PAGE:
but also fuck you (unperson), Saturday, 18 February 2023 20:54 (one month ago) link

my mom turned 75 last week, on her way to SF today. We're all in a very specific stream of experience right now.

POLIZISTEN VERSINKEN IM SCHLAMM (forksclovetofu), Sunday, 19 February 2023 00:05 (one month ago) link

Daddy made not one but two hilarious jokes at dinner, both in service of teasing my bro

Using only his hands.

He's still got it

waiting for a czar to fall (Neanderthal), Sunday, 19 February 2023 00:58 (one month ago) link

Heh forks u right xpost

waiting for a czar to fall (Neanderthal), Sunday, 19 February 2023 00:58 (one month ago) link

the eye doctor w/ dad is the sixth layer of hell. not because of him, but because these facilities never adapt to people with disabilities, and my mother acts embarrassed/annoyed/keeps dramatically apologizing when he can't do what is asked as if he has any control over it and if it doesn't make him feel bad.

looks like it's time to revisit the convo i'm tired of having w/her (has to have been 20 times already).

also trying to work remotely from here but that isn't going well, couldn't take the time off though due to a class.

waiting for a czar to fall (Neanderthal), Thursday, 23 February 2023 18:55 (one month ago) link

My dad, 81, had a stroke a few weeks back. Luckily for him, it was a pretty mild one. It also helped the doctors discover he's about 90% blocked in his carotid artery. So, the experience may have added years to his life. My family members in general are remarkably hard to kill.

immodesty blaise (jimbeaux), Thursday, 23 February 2023 18:57 (one month ago) link

had a zoom call with my aunt and my mom's social worker this morning and he was basically like, you need to set up a new home (with 'memory care') for her in the next six months, and then kidnap her and take her there

also he's not wrong

mookieproof, Saturday, 4 March 2023 03:22 (three weeks ago) link

my brother send me and my other bro a long text last week about how dad freaked him out bcs of his behaviour. Dad's in his late 70s and fairly immobile due to a hip replacment that made things worse instead of better and possible parkinsons (some sort of mild palsy anyway).

Bro had apparently organised to drop round and talk with dad about cleaning, detailling and selling his car. I dont know why that'd been decided, but apparently once he turned up and started taling about it dad got belligerent, had completely forgotten this'd been planned and then got very argumentative with my bro about anything to do with working out the price etc. But in a confused, irrational kind of way? Bro said mum was brushing it off "no thats just how he is now". Bro eventually got fed up and went home.

I mean maybe Dad's upset cos selling car = loss of independance, cars are presumably important to him (he sold them all his adult career). Having to admi he's become infirm.

But there's also the looming concern of dementia, which is what did for his own mum.

I live in another state. I see my folks one a year if I'm lucky, and I hardly even talk to them anymore. I know they'll refuse to move even though they live in a house on a steep hill so theres loads of stairs to get in the house. I dunno how much my brothers help out. I left the family home town 30 years ago, so this is all weirdly remote to me, and I'm not sure why I've gotten so emotionally detatched.

Stoop Crone (Trayce), Saturday, 4 March 2023 04:44 (three weeks ago) link

dad's been fidgeting a lot in his sleep the last few days, moving his legs around and sometimes off of the bed, and his pulse has been over 100 and he's woken up breathing heavy, though his oxygen and temperature are fine. His pulse used to be high regularly but he went on beta blockers so now it's normally in the 70s. he did tell us he felt dizzy. also, he has restless leg syndrome (as do I), so wasn't sure if that's why the constant leg movement. we also suspect dad probably has anxiety, for obvious reasons, so there's that too.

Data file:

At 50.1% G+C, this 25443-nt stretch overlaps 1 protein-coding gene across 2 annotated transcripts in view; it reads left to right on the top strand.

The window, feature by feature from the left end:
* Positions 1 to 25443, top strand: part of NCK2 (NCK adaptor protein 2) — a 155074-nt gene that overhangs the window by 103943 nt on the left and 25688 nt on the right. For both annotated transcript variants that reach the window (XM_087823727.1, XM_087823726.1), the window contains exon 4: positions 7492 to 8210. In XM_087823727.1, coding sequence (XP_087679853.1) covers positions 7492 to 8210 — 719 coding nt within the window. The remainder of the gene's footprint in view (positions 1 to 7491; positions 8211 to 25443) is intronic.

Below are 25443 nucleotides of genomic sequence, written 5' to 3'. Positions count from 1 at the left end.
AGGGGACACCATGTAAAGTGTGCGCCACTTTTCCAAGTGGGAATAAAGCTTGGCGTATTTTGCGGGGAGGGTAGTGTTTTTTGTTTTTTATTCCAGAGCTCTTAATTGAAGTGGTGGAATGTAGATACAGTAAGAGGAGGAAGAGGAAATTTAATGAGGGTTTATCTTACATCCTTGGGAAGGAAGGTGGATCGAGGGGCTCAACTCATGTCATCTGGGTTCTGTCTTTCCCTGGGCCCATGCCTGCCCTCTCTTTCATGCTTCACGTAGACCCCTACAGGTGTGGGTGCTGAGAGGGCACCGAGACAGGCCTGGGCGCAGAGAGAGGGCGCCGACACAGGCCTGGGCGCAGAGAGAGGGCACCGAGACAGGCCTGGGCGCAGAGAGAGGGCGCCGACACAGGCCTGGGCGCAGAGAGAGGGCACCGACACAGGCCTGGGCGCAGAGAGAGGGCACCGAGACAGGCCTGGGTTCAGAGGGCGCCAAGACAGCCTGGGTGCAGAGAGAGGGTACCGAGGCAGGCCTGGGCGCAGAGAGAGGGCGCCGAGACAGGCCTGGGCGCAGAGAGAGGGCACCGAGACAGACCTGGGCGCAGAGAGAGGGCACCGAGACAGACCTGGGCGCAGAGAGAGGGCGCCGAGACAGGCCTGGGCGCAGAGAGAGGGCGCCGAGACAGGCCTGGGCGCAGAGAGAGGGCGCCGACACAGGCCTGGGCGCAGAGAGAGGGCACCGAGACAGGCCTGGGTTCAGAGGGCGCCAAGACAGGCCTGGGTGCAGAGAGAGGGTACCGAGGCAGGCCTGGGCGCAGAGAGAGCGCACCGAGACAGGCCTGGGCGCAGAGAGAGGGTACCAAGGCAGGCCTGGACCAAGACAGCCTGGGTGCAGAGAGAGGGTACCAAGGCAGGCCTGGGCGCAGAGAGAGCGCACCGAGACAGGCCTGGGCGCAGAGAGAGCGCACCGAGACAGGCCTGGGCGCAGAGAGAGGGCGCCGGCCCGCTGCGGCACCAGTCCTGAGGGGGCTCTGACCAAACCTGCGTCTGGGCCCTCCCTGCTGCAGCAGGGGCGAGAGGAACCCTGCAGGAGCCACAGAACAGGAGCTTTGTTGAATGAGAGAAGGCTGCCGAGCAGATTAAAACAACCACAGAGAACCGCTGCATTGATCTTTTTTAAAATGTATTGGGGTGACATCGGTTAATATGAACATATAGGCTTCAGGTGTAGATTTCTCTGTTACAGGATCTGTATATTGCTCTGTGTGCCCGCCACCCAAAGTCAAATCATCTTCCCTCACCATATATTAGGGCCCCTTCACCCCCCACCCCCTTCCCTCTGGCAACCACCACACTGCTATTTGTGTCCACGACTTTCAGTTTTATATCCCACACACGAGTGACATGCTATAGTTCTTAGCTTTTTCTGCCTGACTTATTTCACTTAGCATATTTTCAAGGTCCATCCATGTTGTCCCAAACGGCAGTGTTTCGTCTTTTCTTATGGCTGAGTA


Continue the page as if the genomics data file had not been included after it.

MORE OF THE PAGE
Naturally, mom's frantic nature didn't help, as first she comes in telling me dad's oxygen is at 40% when she put the oximeter on him - I had to remind mom that if it were that low, he'd be near death, that it probably slipped off, and when she retook it, of course it was like 98. then she badgers dad with a battery of questions and then gives him no time to respond, even though he's mostly non-verbal and takes a while to respond, which no doubt stressed him out.

trying to figure out whether to take him in to be checked out or what, but this was a good reminder to get a new bed rail since our last one was recalled.

hootenanny-soundtracking clusterfucks about milking cows (Neanderthal), Thursday, 9 March 2023 15:09 (two weeks ago) link

pulse back to normal, so we're just gonna watch and see. honestly he's been like this on random occasions before, and we have blood pressure cuffs/oximeters/thermometers checking him regularly.

hootenanny-soundtracking clusterfucks about milking cows (Neanderthal), Thursday, 9 March 2023 15:21 (two weeks ago) link

update on my above situation (I've since been out to spend time with her once, with my wife and the kid, who she hadn't been able to see in years now) and that was a good visit and my assessment at the time (mid Feb) was that she had about 2 months left, and that seems to be holding up. Her cancer has started to spread, so they were going to change the treatment this week, but it was apparent her blood ox was extremely low; a few days in the hospital indicating the cancer came back in her lungs in a manner that it's restricting oxygen. Recommendation from oncologist is going to be to stop chemo. She was hospitalized but left against medical advice today saying she was going home to her dog and is insisting she will get chemo next week. Appointment in the morning I think will disabuse her of this notion. My sister and I are handling all of this remotely while her old friend transports her to and from the hospital. They did send oxygen home with her...but she fucking smokes. So she's either going to blow herself up, or, more likely, just not use the oxygen enough, get hypoxia and pass out again (which is what happened this week). She's still alone. Sister going up next week and me a few days later...and probably remaining there for some time (but I suspect that won't last longer than the end of April at most).